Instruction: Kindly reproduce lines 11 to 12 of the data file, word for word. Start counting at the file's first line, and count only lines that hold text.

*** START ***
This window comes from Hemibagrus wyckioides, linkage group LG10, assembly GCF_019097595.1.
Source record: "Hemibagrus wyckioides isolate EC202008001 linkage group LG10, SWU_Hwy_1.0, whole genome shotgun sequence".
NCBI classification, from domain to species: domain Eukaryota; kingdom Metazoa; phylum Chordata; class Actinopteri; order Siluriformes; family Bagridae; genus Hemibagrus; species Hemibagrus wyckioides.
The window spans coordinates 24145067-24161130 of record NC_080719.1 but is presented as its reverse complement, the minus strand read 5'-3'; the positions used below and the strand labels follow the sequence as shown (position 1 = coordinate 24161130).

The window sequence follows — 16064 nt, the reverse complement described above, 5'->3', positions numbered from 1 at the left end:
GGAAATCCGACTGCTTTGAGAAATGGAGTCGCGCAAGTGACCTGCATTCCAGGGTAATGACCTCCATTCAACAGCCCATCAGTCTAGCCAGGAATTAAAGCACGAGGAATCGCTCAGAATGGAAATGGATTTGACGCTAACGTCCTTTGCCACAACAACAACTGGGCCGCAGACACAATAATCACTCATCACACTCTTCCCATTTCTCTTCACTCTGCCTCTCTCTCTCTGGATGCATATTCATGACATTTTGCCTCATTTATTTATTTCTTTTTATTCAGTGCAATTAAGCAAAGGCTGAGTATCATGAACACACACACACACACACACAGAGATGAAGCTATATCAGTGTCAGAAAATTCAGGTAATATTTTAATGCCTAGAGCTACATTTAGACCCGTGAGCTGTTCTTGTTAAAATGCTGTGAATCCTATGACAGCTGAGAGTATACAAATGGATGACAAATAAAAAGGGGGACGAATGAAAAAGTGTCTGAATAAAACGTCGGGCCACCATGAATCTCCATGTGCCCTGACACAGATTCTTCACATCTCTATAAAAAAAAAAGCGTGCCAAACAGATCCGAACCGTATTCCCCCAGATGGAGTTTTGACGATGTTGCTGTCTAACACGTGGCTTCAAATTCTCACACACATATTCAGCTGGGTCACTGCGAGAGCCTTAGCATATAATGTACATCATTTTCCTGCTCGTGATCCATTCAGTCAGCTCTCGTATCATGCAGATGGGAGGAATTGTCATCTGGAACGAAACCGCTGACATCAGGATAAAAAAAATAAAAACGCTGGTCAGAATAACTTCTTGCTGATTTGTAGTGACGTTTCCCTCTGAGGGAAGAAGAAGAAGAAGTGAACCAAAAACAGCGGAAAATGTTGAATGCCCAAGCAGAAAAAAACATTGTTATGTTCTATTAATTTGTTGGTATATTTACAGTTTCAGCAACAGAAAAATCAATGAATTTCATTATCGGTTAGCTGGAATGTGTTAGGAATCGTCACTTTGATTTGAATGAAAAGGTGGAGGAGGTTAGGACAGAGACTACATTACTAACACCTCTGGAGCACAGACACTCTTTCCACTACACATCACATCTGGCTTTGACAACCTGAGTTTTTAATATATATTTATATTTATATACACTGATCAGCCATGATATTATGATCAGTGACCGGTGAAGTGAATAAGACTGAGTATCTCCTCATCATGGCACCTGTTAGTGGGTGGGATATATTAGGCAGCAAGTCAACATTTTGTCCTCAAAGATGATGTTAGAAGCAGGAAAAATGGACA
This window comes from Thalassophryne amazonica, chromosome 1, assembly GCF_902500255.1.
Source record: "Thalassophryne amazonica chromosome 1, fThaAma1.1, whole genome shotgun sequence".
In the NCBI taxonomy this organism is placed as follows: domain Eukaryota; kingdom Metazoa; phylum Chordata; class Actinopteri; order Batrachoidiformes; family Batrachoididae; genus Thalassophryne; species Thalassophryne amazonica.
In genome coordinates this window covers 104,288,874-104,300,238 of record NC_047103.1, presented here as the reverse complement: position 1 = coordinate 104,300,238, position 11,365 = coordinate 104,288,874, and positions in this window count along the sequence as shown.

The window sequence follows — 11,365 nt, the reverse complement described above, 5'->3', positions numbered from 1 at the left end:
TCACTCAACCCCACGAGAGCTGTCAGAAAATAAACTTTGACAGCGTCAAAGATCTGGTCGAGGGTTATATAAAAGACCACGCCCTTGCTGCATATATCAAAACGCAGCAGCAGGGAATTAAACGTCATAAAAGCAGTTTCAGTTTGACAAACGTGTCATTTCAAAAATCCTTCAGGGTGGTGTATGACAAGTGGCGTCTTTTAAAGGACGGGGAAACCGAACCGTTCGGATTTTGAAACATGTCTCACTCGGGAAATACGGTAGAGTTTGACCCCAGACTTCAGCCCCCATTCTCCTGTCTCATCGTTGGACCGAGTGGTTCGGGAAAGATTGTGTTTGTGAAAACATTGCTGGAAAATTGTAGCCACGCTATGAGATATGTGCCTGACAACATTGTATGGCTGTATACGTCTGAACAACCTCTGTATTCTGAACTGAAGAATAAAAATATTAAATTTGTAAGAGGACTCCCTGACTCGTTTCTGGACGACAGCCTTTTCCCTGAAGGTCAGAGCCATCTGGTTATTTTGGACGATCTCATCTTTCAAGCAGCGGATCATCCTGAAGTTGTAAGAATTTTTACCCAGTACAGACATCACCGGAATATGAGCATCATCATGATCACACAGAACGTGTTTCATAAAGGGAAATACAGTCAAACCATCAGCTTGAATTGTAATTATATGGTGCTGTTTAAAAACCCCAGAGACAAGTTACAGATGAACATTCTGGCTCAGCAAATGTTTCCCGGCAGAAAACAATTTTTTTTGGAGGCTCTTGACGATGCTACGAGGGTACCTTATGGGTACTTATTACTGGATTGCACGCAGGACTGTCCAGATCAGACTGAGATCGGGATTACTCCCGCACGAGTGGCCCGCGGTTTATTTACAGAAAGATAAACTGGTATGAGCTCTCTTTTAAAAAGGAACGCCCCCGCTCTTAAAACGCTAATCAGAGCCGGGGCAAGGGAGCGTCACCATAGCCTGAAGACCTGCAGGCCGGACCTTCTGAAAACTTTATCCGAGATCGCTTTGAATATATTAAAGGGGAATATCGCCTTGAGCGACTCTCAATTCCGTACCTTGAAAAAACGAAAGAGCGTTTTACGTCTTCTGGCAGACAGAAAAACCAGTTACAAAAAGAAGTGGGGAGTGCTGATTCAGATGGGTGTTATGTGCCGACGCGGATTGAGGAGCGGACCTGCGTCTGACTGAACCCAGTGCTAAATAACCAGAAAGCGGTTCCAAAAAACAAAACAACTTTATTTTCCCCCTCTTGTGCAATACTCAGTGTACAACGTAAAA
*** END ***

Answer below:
The window sequence follows — 11,365 nt, the reverse complement described above, 5'->3', positions numbered from 1 at the left end:
TCACTCAACCCCACGAGAGCTGTCAGAAAATAAACTTTGACAGCGTCAAAGATCTGGTCGAGGGTTATATAAAAGACCACGCCCTTGCTGCATATATCAAAACGCAGCAGCAGGGAATTAAACGTCATAAAAGCAGTTTCAGTTTGACAAACGTGTCATTTCAAAAATCCTTCAGGGTGGTGTATGACAAGTGGCGTCTTTTAAAGGACGGGGAAACCGAACCGTTCGGATTTTGAAACATGTCTCACTCGGGAAATACGGTAGAGTTTGACCCCAGACTTCAGCCCCCATTCTCCTGTCTCATCGTTGGACCGAGTGGTTCGGGAAAGATTGTGTTTGTGAAAACATTGCTGGAAAATTGTAGCCACGCTATGAGATATGTGCCTGACAACATTGTATGGCTGTATACGTCTGAACAACCTCTGTATTCTGAACTGAAGAATAAAAATATTAAATTTGTAAGAGGACTCCCTGACTCGTTTCTGGACGACAGCCTTTTCCCTGAAGGTCAGAGCCATCTGGTTATTTTGGACGATCTCATCTTTCAAGCAGCGGATCATCCTGAAGTTGTAAGAATTTTTACCCAGTACAGACATCACCGGAATATGAGCATCATCATGATCACACAGAACGTGTTTCATAAAGGGAAATACAGTCAAACCATCAGCTTGAATTGTAATTATATGGTGCTGTTTAAAAACCCCAGAGACAAGTTACAGATGAACATTCTGGCTCAGCAAATGTTTCCCGGCAGAAAACAATTTTTTTTGGAGGCTCTTGACGATGCTACGAGGGTACCTTATGGGTACTTATTACTGGATTGCACGCAGGACTGTCCAGATCAGACTGAGATCGGGATTACTCCCGCACGAGTGGCCCGCGGTTTATTTACAGAAAGATAAACTGGTATGAGCTCTCTTTTAAAAAGGAACGCCCCCGCTCTTAAAACGCTAATCAGAGCCGGGGCAAGGGAGCGTCACCATAGCCTGAAGACCTGCAGGCCGGACCTTCTGAAAACTTTATCCGAGATCGCTTTGAATATATTAAAGGGGAATATCGCCTTGAGCGACTCTCAATTCCGTACCTTGAAAAAACGAAAGAGCGTTTTACGTCTTCTGGCAGACAGAAAAACCAGTTACAAAAAGAAGTGGGGAGTGCTGATTCAGATGGGTGTTATGTGCCGACGCGGATTGAGGAGCGGACCTGCGTCTGACTGAACCCAGTGCTAAATAACCAGAAAGCGGTTCCAAAAAACAAAACAACTTTATTTTCCCCCTCTTGTGCAATACTCAGTGTACAACGTAAAA